MUDHRA should be commended for organising their festival series in Nungambakkam which could cater to the population in that area and that too free of charge.
On the opening day, however, one had to face two kinds of assaults. The first was on the patience, tolerance and the intelligence of the huge audience.
The dignitaries went on and on with their adulation of each other far beyond the time when the flute concert by Shashank was to begin.
If this is the treatment a popular artiste gets, one can imagine the plight of an aspiring one.
Then came the second assault on the ears of the audience. The decibel level of the flute reached a peak that it became noise rather than mild. The audience complaint that it was too loud fell on deaf ears.
Shashank began the concert with a listeners' choice, Nattakurinji Varnam and followed it with `Vatapi Ganapathim' naturally with Swaraprastharam; the noise seemed only to increase; in fact the sound of the flute drowned that of the Tavil by Haridwaramangalam Palanivel!
Then came a short alapana of Ranjani with occasional use of the base flute Bansuri preceding `Dunmargachara'. Shashank was supported by his sister Shanthala on the flute, B. U. Ganeshprasad on the violin and Neyveli Venkatesh on the mridangam besides Palanivel on the tavil.
The acoustics was not much better in the vocal duet by the Malladi Brothers.
When either of them sang alone or Sriram Parasuram played on the violin alone it was tolerable; but when the whole team of vocalists, violinist and the two percussionists K. V. Prasad on the mridangam and Vaikom Gopalakrishnan on the ghatam performed together it was nothing but a challenge to the aural senses of the audience. Of the brothers Sriram Kumar's voice is louder and clearer than Ravi Kumar's. They too began with the Padavarnam in Nattakurinji; there were `brigas' even for the Swarams!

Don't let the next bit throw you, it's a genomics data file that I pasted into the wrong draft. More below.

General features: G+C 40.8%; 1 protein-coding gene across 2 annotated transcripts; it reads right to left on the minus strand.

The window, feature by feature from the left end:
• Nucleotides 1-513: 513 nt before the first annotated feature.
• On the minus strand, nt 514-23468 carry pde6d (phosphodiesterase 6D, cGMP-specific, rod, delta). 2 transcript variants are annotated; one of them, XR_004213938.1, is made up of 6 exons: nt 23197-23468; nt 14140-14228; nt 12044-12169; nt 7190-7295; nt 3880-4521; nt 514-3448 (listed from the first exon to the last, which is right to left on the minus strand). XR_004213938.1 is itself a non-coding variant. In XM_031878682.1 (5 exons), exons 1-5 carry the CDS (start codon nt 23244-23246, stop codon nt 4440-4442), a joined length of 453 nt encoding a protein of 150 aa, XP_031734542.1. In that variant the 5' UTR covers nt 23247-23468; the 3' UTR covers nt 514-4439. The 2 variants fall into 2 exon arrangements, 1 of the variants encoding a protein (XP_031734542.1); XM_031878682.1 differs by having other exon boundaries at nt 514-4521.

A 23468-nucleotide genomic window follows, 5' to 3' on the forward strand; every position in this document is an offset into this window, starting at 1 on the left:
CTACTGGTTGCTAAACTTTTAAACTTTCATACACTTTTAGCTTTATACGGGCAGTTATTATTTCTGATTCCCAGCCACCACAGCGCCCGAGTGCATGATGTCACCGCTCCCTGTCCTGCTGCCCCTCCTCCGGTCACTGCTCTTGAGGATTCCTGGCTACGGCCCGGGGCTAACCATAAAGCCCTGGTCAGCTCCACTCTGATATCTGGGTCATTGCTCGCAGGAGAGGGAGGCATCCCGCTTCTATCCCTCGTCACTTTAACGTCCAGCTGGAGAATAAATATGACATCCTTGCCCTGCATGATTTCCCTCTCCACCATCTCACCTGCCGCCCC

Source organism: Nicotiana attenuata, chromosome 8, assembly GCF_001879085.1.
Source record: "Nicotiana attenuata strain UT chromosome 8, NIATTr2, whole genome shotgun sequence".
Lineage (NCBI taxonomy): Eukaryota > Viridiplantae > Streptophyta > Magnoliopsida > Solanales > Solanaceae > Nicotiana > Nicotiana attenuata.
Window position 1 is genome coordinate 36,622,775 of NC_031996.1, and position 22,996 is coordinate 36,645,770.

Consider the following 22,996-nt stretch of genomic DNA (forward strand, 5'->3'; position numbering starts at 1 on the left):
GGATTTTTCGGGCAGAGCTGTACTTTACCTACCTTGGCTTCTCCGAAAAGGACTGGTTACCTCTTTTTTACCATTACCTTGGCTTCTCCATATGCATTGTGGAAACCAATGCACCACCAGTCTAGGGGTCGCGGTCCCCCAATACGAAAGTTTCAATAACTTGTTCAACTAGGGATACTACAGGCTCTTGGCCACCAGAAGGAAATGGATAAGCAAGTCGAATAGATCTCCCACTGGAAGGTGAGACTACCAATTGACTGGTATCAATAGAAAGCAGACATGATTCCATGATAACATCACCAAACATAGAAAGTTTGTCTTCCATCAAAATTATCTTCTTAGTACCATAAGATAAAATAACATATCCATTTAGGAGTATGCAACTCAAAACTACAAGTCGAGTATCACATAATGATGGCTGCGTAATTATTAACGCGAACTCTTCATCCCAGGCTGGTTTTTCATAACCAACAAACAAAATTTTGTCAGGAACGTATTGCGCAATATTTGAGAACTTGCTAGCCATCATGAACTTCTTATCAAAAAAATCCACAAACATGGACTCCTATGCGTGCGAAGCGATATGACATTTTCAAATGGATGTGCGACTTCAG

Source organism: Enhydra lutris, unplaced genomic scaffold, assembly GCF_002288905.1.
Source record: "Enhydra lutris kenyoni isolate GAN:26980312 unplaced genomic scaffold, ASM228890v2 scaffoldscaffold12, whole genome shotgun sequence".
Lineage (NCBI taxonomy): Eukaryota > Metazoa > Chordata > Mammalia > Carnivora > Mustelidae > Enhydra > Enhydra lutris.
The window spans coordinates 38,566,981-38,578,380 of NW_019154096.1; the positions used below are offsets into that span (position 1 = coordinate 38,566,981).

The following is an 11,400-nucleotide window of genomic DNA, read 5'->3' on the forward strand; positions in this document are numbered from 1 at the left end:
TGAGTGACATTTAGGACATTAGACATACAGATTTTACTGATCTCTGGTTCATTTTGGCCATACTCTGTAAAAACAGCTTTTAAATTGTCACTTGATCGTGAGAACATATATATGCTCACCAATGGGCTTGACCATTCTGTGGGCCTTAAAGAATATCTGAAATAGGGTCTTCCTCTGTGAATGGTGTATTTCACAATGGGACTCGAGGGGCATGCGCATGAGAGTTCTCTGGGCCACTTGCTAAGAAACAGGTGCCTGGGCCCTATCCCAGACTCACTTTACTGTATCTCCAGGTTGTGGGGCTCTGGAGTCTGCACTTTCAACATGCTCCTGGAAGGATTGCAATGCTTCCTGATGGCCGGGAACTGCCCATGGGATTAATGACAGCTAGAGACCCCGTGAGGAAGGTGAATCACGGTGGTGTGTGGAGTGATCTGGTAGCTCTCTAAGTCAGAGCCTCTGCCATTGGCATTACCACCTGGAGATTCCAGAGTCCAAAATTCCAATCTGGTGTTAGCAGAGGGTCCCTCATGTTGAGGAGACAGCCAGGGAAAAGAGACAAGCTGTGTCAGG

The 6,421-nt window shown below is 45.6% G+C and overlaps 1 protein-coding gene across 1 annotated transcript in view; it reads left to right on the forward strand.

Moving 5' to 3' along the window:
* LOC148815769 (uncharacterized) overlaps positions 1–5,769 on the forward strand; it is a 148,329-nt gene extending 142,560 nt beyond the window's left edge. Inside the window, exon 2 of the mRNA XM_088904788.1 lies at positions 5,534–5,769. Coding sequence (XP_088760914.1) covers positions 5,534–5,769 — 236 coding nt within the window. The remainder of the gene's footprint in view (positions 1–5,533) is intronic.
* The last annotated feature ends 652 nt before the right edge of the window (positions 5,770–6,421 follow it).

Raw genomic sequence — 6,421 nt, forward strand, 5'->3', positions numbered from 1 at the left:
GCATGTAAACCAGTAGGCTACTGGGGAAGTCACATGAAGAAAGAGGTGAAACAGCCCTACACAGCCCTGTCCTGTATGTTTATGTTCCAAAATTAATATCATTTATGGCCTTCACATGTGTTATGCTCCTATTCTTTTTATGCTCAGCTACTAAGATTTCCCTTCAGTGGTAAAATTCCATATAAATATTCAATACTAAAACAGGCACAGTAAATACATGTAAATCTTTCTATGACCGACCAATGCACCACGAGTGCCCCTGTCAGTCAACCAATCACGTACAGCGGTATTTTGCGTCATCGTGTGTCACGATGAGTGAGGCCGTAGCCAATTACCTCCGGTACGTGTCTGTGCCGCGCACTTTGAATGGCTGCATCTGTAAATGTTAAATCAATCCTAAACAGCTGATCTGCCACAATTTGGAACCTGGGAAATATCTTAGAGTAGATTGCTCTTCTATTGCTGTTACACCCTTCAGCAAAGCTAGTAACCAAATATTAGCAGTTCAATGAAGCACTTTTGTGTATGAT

The Nattai Raga Alapana by Sriramkumar touched the charcteristic notes of the melody; the composition taken up was `Jaya Jaya Swamin' with Kalpanaswaras for the Pallavi, went on for a considerable length of time. Well, this was a four-hour concert.
Being Sunday the Navagraha Kriti `Sooryamurthe' was rendered next. After the Begada Raga essay came the fast number `Gadigara Nannu', while singing the Kalpanaswars, in the top Sa-Ga, a fancy inflection led to a different Raga altogether.
Sriram Parasuram's Swara playing was imaginative and had more depth making it interesting. Once again it was Sriramkumar who rendered the Alapana of Danyasi to be followed by `Ni Chittamu' with Neraval and Swarams.
At this point being unable to face the auditory challenge any longer one had to leave.
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